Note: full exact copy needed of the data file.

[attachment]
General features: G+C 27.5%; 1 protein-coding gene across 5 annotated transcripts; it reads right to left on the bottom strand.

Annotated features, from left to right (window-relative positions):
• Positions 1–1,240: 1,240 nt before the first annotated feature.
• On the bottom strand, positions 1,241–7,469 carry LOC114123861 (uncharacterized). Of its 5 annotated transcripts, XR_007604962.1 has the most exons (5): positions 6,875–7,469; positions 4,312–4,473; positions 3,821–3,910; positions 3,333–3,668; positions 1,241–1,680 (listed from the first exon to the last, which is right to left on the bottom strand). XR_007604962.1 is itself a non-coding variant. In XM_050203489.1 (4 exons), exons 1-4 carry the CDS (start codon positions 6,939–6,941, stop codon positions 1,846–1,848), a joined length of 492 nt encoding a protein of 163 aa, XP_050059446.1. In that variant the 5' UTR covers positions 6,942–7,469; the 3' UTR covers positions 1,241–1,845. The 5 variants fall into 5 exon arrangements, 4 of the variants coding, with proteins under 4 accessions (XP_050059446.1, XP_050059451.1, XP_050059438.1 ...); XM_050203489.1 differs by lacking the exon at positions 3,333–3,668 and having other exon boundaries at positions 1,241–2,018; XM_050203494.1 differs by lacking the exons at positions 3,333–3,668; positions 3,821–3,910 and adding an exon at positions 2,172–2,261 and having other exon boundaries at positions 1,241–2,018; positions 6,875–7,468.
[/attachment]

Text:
General features: G+C 27.5%; 1 protein-coding gene across 5 annotated transcripts; it reads right to left on the bottom strand.

Annotated features, from left to right (window-relative positions):
• Positions 1–1,240: 1,240 nt before the first annotated feature.
• On the bottom strand, positions 1,241–7,469 carry LOC114123861 (uncharacterized). Of its 5 annotated transcripts, XR_007604962.1 has the most exons (5): positions 6,875–7,469; positions 4,312–4,473; positions 3,821–3,910; positions 3,333–3,668; positions 1,241–1,680 (listed from the first exon to the last, which is right to left on the bottom strand). XR_007604962.1 is itself a non-coding variant. In XM_050203489.1 (4 exons), exons 1-4 carry the CDS (start codon positions 6,939–6,941, stop codon positions 1,846–1,848), a joined length of 492 nt encoding a protein of 163 aa, XP_050059446.1. In that variant the 5' UTR covers positions 6,942–7,469; the 3' UTR covers positions 1,241–1,845. The 5 variants fall into 5 exon arrangements, 4 of the variants coding, with proteins under 4 accessions (XP_050059446.1, XP_050059451.1, XP_050059438.1 ...); XM_050203489.1 differs by lacking the exon at positions 3,333–3,668 and having other exon boundaries at positions 1,241–2,018; XM_050203494.1 differs by lacking the exons at positions 3,333–3,668; positions 3,821–3,910 and adding an exon at positions 2,172–2,261 and having other exon boundaries at positions 1,241–2,018; positions 6,875–7,468.